6 English Rain Idioms – Don’t use number 5 today!

English is Weird

Everyone wants easy English. But English is not an easy language. English can be weird. In the UK our weather can be weird too. It changes a lot. It is hot one day and cold the next day. 

A few years ago, my cousins from Canada decided to visit the UK. They wanted to know what the weather would be like in June. But I could not tell them, because I did not know. I told them to bring clothes to keep them warm and clothes to keep them cool. But I also told them to bring a waterproof coat. The one thing I did know was that it would rain. It rains a lot in the UK. 

Rain boots, or Wellies, in England
Photo by Colin Blake

So, you would expect to hear us talking a lot about rain in the UK. We do. But remember, English is weird. And if you hear the word ‘rain’, people in the UK (and US) will not always be talking about rain!  

To Speak Like a Native English Speaker, You Need to Understand Idioms

Native English speakers often use idioms in their speech. Idioms are words and phrases where the meaning is not clear from the individual words. Native English speakers use idioms in informal situations, not business situations.  

Here are 6 idioms about rain. Try using one of these idioms when you talk to someone in English.  

1. Come rain or shine.  

This phrase means that you promise to do something whatever happens.  

I could say, ‘I will visit you come rain or shine.’ This could mean that I will visit you whether it is good or bad weather. But it means more than that. It means ‘I will visit you whatever happens.’ It is a definite promise. 

Example: 
“I know you have been busy lately, but I would love to see you.”
“Don’t worry, next week, I will visit you come rain or shine!”

Pouring rain
Image by Bruno /Germany from Pixabay

2. It never rains but it pours (UK)
When it rains, it pours (US).
 

If one bad thing happens and then more bad things happen, you might use this idiom. If bad or inconvenient things happen again and again you might say, ‘oh dear, it never rains but it pours.’ 

This idiom has absolutely nothing to do with the weather – it could be a bright sunny day and you would still say, ‘it never rains but it pours.’ 

So, if one sunny day a person could not get his car to start, then his computer went wrong, and then he had a power cut, he might say ‘it never rains but it pours’.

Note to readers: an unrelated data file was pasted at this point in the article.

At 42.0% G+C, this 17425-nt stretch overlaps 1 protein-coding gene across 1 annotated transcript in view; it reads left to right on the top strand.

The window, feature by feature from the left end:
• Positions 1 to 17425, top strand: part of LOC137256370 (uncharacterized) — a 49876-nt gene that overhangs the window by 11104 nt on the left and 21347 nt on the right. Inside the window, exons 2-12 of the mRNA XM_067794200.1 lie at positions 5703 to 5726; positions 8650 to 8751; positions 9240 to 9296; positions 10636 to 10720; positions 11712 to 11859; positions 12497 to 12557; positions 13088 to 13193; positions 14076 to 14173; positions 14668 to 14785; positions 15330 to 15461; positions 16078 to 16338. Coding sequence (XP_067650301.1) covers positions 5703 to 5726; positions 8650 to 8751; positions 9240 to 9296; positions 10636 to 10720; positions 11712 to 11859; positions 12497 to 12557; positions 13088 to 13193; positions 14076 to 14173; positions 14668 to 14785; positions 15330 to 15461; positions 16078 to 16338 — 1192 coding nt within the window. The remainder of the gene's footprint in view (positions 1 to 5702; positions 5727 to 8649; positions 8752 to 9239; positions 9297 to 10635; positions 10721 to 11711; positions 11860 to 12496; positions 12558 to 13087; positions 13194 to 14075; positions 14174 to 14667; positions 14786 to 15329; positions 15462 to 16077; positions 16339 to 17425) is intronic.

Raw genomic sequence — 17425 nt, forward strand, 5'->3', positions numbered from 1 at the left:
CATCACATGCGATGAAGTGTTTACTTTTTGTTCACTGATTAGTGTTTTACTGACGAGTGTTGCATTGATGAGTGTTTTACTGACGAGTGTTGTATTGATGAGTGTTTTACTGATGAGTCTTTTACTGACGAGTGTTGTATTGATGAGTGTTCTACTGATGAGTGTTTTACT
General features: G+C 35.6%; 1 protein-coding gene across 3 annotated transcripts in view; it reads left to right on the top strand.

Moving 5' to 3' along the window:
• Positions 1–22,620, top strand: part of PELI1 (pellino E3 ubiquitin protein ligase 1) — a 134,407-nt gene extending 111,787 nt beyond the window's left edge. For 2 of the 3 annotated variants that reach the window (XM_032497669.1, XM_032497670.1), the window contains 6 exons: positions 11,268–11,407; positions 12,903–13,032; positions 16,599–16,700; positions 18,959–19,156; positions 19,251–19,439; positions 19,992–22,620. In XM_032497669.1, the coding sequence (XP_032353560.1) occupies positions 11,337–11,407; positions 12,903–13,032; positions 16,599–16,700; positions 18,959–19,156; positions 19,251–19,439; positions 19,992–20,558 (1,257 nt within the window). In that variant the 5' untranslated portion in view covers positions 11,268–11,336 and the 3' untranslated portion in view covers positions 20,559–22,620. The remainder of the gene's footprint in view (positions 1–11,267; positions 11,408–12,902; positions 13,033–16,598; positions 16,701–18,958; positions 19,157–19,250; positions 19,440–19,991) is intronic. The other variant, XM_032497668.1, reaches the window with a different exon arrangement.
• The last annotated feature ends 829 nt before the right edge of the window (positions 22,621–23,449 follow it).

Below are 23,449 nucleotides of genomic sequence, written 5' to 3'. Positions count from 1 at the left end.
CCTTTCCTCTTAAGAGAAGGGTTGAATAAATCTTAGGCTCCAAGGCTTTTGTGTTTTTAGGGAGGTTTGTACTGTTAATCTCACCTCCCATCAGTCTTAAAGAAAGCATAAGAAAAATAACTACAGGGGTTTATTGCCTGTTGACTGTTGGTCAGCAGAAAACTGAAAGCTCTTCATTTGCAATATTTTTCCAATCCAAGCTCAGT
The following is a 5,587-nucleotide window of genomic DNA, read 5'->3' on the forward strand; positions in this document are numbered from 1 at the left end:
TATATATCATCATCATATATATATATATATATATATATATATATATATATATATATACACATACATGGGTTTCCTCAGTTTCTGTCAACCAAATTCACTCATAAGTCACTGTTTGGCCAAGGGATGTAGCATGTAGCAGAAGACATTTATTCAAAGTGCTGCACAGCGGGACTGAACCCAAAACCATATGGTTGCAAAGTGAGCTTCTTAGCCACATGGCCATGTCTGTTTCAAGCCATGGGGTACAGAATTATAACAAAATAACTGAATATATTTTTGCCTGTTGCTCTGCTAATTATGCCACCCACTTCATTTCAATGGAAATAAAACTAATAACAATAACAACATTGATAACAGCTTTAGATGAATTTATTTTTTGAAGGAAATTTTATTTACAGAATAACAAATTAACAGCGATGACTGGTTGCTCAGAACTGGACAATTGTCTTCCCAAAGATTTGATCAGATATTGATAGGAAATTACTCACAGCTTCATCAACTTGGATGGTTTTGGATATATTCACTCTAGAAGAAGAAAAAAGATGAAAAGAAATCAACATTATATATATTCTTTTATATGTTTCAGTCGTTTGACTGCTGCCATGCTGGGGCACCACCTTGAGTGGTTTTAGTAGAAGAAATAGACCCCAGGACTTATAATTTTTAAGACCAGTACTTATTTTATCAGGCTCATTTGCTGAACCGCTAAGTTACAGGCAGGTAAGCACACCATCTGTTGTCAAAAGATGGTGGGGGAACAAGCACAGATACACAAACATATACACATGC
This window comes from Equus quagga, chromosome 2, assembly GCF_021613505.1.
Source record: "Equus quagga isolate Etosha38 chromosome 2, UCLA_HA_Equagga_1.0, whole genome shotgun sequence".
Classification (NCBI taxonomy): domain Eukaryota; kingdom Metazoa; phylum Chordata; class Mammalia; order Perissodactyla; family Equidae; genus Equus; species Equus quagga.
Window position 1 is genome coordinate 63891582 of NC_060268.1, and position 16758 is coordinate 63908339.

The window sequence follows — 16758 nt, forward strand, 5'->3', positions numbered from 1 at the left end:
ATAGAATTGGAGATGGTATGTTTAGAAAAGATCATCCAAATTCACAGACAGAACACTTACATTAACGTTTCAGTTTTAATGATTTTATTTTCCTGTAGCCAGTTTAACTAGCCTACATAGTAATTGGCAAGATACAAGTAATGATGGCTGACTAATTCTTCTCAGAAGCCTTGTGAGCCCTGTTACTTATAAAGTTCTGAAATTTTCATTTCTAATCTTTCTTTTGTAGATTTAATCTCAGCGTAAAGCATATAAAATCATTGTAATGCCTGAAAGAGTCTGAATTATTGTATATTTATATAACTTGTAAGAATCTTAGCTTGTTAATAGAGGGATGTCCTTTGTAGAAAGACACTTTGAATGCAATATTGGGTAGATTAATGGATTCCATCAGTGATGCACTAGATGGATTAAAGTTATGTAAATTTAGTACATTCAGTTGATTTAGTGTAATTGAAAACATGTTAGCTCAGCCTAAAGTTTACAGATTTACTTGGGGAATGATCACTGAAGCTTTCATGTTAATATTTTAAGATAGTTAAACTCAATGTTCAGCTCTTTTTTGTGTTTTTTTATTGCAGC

Example:
“How was your day?”
“Horrible! My power was out so my alarm didn’t ring, then my motorbike wouldn’t start, and I was late for a really important test! When it rains, it pours!”

3. Save it for a rainy day.  

This means to save money or another resource for a future unknown and unexpected need.  

If a person’s motorbike broke down and she faced a big bill to repair it, she would be glad if she had saved money for a rainy day.  

 Example:
“Are you going to be able to afford a new computer?”
“Yes, thankfully, I’ve been saving for a rainy day!”

Saving for a rainy day, idiom

4. Be as right as rain  

This means to feel well. Nothing to do with rain! 

For example, if I have been sick but am beginning to feel a little better, I might say, ‘I’ll be as right as rain next week’. I am believing that I will feel back to normal next week. And next week I could say ‘I’m feeling as right as rain’ – meaning that I am feeling perfectly fit and well. 

 Example:
“How are you feeling?”
“Better thank you. I think next week I’ll be right as rain.”

5. Take a rain check 

This is something that you say when you can’t accept someone’s invitation to something. But it also means that you would like to accept that invitation on another occasion.   

Imagine a friend asks you to meet her for coffee. Now imagine you want to go, but you can’t go. You are already busy that day. You might say something like, ‘I’ll take a rain check on that, as I am already busy that day.’ You would mean that you cannot go to coffee on the day your friend suggested because you are already busy. But your friend would understand that you also mean you would like to go for coffee with her on another occasion. 

 Example:
“We haven’t seen each other in a long time. Can you come for dinner tomorrow?”
“Actually, I have tickets to a concert tomorrow. Can I take a rain check?”

6. Raining cats and dogs  

In this final idiom, I have a surprise for you. The word ‘rain’ really does mean rain. But cats and dogs are not falling from the sky!  

If I say, ‘It is raining cats and dogs.’ I mean ‘It is raining very hard’. It is not just a light shower; it is a very heavy downpour. 

Example:
“Wow, look at the sky!”
“I think it will be raining cats and dogs soon!”

raining cats and dogs graphic

 BONUS TIP – In the UK we talk about the weather a lot.  We always have something to say about it, because it is always changing. So, if you visit the UK, and you want to sound like a native, the weather is a great topic of conversation. 

Perhaps your friends will be surprised by these idioms too. You could ask your friends what they think these idioms mean. Then you can amaze your friends by explaining the meaning of these idioms.  

 Did these idioms surprise you? Which idiom did you think was the strangest? 

-Katy

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